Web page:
The development site contains eight contiguous lots located in a walkable area with a proximity to services and amenities, making it a prime location for housing. The site also is located close to a bus stop on the extensive Portland public transportation system, connecting residents with the downtown area and adjoining communities.
Across the country in the Burnside Bridgehead neighbourhood of Portland, Oregon, Key Development turned to a prefabricated timber solution to streamline construction on an awkward and tight worksite.
New roadway reconfigurations left a 9,000-square-foot berm space orphaned among artistically muraled offices and upscale residential mid-rises. The wedge-shaped parcel initially seemed unusable.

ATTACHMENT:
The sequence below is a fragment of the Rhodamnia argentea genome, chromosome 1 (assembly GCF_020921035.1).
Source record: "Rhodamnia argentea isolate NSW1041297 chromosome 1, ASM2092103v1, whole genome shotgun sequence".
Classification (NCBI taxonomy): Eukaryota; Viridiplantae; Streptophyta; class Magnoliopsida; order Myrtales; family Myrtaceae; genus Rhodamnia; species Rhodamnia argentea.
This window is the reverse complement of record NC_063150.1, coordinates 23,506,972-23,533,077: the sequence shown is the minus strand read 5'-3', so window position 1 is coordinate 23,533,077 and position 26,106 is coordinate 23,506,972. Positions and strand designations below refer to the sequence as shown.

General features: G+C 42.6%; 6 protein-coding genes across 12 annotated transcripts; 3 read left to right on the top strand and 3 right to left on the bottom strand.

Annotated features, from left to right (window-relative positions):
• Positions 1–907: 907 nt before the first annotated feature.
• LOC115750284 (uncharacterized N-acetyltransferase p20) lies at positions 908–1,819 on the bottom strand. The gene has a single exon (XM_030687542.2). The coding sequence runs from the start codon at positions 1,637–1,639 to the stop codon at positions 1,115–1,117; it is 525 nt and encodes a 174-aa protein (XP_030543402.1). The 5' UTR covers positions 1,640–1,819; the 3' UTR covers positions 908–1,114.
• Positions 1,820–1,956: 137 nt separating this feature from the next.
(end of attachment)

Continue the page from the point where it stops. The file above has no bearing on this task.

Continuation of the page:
In considering their options, the project team knew mass timber was their structural material of choice. CLT enabled a prefabricated “kit-approach” instrumental to an efficient, cost-effective construction sequence.
As a difficult-to-access lot, the site’s potential was more fully realized using this just-in-time approach. The resulting five-story mixed-use property—Sideyard—features a CLT structural system with ground-level retail and office space on the floors above.
The site did not scream opportunity. It was an uncommon, remnant space and we saw an opportunity to make it stand out.”
The design team also discovered a positive domino effect with the prefab construction schedule. Because mass timber panels are manufactured with precision off-site, the amount of time at the build site and trucks driving to and from were greatly reduced, the team shared.